While the cheapest iPhone 13 starts at 800 euros, the most expensive – and powerful – exceeds 1,800 euros. The Cupertino company, which is aware that these terminals are not available to all users, presented a more affordable mobile this Tuesday at a virtual event: the iPhone SE, which starts at 529 euros, launches 5G connectivity and incorporates the same processor as the iPhone 13. Apple, which announced a week ago that it was “pausing” the sale of all its products to Russia, has also presented a new iPad Air and its most powerful chip to date.
“iPhone SE has been a very popular choice among existing and new iPhone customers,” said Kaiann Drance, vice president of worldwide iPhone marketing. The new terminal is, above all, a compact phone that largely maintains the design of its predecessor. Its 4.7-inch screen is even smaller than that of the iPhone 13 Mini (5.4 inches).
Unlike the iPhone 13, the SE 3 does not incorporate Face ID – the system to unlock the mobile with facial recognition. Instead, it has a Touch ID sensor to access the terminal using the fingerprint. This button also allows you to log in to some apps, make transactions with Apple Pay, or authorize App Store purchases. In the photographic section, Apple promises to record videos with more detail, less noise in low light situations, a better white balance and a more faithful skin tone. In addition to a 7-megapixel front camera, the iPhone SE has a 12-megapixel rear camera.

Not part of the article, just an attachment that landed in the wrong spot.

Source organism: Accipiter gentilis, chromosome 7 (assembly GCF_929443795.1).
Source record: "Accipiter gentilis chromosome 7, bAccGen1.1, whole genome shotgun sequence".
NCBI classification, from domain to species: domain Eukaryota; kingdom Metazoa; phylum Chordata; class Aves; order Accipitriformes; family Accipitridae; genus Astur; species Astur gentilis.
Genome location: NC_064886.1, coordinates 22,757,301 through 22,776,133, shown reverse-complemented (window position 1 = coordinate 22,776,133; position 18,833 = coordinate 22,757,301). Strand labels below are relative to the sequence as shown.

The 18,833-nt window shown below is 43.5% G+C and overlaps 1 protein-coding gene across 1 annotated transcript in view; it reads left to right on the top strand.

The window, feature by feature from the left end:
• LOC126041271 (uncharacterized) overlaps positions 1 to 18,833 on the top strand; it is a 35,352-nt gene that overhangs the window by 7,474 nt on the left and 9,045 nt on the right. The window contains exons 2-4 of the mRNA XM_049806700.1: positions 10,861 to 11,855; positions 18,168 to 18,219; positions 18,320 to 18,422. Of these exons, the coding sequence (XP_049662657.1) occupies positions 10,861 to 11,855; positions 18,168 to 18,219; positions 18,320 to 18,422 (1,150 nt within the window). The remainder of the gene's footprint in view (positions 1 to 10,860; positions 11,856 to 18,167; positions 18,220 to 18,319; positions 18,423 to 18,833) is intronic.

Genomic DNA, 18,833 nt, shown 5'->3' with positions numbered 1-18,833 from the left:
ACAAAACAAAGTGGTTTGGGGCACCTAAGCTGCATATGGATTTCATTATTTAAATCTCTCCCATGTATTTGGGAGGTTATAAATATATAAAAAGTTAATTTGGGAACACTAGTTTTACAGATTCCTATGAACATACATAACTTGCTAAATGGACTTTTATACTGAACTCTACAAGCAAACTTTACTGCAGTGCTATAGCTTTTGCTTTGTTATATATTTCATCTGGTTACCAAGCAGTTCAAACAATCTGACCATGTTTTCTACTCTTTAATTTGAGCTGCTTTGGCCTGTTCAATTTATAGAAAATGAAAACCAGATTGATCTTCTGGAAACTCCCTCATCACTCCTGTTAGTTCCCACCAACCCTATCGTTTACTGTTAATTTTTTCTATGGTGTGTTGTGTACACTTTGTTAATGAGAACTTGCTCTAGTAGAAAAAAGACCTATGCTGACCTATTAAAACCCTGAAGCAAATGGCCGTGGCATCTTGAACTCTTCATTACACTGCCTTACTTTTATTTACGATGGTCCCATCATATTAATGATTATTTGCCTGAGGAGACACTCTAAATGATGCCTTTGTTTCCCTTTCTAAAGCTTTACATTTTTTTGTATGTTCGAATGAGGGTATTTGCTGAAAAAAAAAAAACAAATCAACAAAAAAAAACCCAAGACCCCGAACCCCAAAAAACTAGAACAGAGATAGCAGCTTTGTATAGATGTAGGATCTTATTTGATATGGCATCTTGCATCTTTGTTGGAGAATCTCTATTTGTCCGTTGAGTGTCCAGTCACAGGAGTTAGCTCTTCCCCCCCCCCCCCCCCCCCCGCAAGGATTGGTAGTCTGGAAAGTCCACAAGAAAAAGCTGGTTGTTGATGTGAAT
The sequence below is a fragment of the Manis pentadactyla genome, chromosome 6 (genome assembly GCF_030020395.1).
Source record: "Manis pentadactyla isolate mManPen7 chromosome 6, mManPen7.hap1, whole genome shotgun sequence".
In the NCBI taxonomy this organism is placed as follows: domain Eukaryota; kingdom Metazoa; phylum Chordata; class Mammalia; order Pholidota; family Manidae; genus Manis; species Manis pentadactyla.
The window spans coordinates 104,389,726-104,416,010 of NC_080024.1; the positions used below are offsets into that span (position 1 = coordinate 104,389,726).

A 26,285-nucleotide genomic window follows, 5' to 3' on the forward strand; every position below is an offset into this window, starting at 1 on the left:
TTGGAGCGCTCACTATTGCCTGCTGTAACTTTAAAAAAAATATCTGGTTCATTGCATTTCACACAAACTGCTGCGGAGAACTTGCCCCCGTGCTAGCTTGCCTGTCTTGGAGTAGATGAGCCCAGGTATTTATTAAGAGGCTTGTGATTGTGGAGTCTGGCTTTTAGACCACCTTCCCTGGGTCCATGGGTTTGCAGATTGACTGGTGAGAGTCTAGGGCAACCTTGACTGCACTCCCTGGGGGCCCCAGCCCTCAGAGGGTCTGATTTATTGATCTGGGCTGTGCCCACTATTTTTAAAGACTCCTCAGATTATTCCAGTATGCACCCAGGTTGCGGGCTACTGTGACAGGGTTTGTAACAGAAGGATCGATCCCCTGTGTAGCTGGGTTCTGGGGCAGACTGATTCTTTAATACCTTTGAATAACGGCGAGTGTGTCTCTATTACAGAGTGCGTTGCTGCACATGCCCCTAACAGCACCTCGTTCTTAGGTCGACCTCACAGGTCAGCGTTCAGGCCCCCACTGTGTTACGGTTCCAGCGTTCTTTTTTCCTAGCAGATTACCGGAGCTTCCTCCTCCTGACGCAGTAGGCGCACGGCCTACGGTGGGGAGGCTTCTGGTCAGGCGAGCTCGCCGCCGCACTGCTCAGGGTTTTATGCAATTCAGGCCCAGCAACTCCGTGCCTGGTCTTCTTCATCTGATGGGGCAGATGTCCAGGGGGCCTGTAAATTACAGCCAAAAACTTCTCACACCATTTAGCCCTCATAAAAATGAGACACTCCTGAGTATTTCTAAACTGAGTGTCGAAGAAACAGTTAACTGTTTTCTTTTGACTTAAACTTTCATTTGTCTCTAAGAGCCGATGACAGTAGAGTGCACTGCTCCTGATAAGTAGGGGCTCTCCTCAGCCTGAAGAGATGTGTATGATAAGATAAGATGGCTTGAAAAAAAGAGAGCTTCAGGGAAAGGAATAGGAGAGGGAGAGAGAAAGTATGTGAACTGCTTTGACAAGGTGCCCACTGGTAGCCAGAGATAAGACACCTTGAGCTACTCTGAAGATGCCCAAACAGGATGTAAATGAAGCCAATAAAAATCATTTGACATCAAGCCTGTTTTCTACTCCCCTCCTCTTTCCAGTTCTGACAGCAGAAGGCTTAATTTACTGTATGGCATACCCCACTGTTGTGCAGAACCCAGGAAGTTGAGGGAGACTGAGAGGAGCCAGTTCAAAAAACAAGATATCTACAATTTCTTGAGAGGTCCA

The terminal is compatible for the first time with 5G networks and incorporates the same processor as the iPhone 13: the A15 Bionic chip. Francesca Sweet, iPhone product marketing manager, says the processor is “26 times faster than the iPhone 8″. Apple does not usually reveal the RAM memory or the battery of its mobiles and tablets at its events. The terminal has 60, 128 or 256 GB of storage. It can be reserved in three colors – black, white and red – from this Friday and will go on sale on March 18.
A new iPad Air and Apple’s most powerful chip
In 2020, the apple company began a new era: it said goodbye to Intel chips, which it had been betting on for the last 15 years, and brought its own Apple Silicon processors to computers. Its first chip, the M1, came to the iPad Pro last year. Now the manufacturer is also incorporating it into the new iPad Air, which debuts 5G connectivity. “The unrivaled performance and efficiency of Apple Silicon make the magical iPad experience possible, from its versatility and portability to its exceptional battery life,” said Tim Cook, Apple’s CEO.
The design of the new iPad Air is quite similar to that of its predecessor. It maintains the 10.9-inch screen and stands out for its totally flat sides with rounded corners. The front camera goes from 7 to 12 megapixels and incorporates the function “focused frame”, which uses machine learning to follow the user and focus on them if they move while speaking. On its back, it has a wide-angle sensor that is also 12 megapixels. The tablet, which has 64 GB or 256 GB of storage, can be reserved from this Friday and will be available from March 18 from 679 euros.
The tech giant has also unveiled its most powerful chip to date: the M1 Ultra. John Ternus, Apple’s senior vice president of hardware engineering, has called it “a monster.” “The M1 Ultra marks a turning point in the history of Apple chips that is going to shock the PC industry,” added Johny Srouji, Apple’s senior vice president of hardware technologies. This chip, which incorporates 114,000 million transistors, will be available in the new Mac Studio desktop computer. The company has also introduced the Studio Display monitor, which has a large 27-inch screen and can be connected to any Mac.
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